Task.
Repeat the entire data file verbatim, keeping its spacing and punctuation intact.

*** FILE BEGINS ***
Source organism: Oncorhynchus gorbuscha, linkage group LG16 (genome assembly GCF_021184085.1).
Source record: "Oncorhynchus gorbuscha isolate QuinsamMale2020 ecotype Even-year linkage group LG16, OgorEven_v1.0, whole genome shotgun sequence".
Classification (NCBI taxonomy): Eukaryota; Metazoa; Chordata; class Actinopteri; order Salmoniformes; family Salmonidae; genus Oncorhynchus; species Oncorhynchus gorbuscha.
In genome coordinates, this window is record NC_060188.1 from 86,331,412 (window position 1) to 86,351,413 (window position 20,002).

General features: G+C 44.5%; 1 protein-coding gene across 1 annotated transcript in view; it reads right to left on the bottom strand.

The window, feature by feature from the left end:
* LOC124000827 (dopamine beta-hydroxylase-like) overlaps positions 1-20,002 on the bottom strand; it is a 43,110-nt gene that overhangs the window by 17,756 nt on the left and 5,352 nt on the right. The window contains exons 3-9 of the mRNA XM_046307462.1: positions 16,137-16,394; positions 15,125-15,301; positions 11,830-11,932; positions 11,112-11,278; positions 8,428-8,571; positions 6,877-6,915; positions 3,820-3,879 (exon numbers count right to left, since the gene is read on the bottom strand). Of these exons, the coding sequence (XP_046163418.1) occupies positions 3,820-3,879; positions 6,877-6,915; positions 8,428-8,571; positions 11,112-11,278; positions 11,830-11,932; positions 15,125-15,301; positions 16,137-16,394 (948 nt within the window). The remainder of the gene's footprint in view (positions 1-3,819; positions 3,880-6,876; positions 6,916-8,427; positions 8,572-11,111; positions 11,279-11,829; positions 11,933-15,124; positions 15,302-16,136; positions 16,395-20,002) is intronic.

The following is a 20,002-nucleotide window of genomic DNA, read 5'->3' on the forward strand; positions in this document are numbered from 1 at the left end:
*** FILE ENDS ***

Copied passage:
Source organism: Oncorhynchus gorbuscha, linkage group LG16 (genome assembly GCF_021184085.1).
Source record: "Oncorhynchus gorbuscha isolate QuinsamMale2020 ecotype Even-year linkage group LG16, OgorEven_v1.0, whole genome shotgun sequence".
Classification (NCBI taxonomy): Eukaryota; Metazoa; Chordata; class Actinopteri; order Salmoniformes; family Salmonidae; genus Oncorhynchus; species Oncorhynchus gorbuscha.
In genome coordinates, this window is record NC_060188.1 from 86,331,412 (window position 1) to 86,351,413 (window position 20,002).

General features: G+C 44.5%; 1 protein-coding gene across 1 annotated transcript in view; it reads right to left on the bottom strand.

The window, feature by feature from the left end:
* LOC124000827 (dopamine beta-hydroxylase-like) overlaps positions 1-20,002 on the bottom strand; it is a 43,110-nt gene that overhangs the window by 17,756 nt on the left and 5,352 nt on the right. The window contains exons 3-9 of the mRNA XM_046307462.1: positions 16,137-16,394; positions 15,125-15,301; positions 11,830-11,932; positions 11,112-11,278; positions 8,428-8,571; positions 6,877-6,915; positions 3,820-3,879 (exon numbers count right to left, since the gene is read on the bottom strand). Of these exons, the coding sequence (XP_046163418.1) occupies positions 3,820-3,879; positions 6,877-6,915; positions 8,428-8,571; positions 11,112-11,278; positions 11,830-11,932; positions 15,125-15,301; positions 16,137-16,394 (948 nt within the window). The remainder of the gene's footprint in view (positions 1-3,819; positions 3,880-6,876; positions 6,916-8,427; positions 8,572-11,111; positions 11,279-11,829; positions 11,933-15,124; positions 15,302-16,136; positions 16,395-20,002) is intronic.

The following is a 20,002-nucleotide window of genomic DNA, read 5'->3' on the forward strand; positions in this document are numbered from 1 at the left end: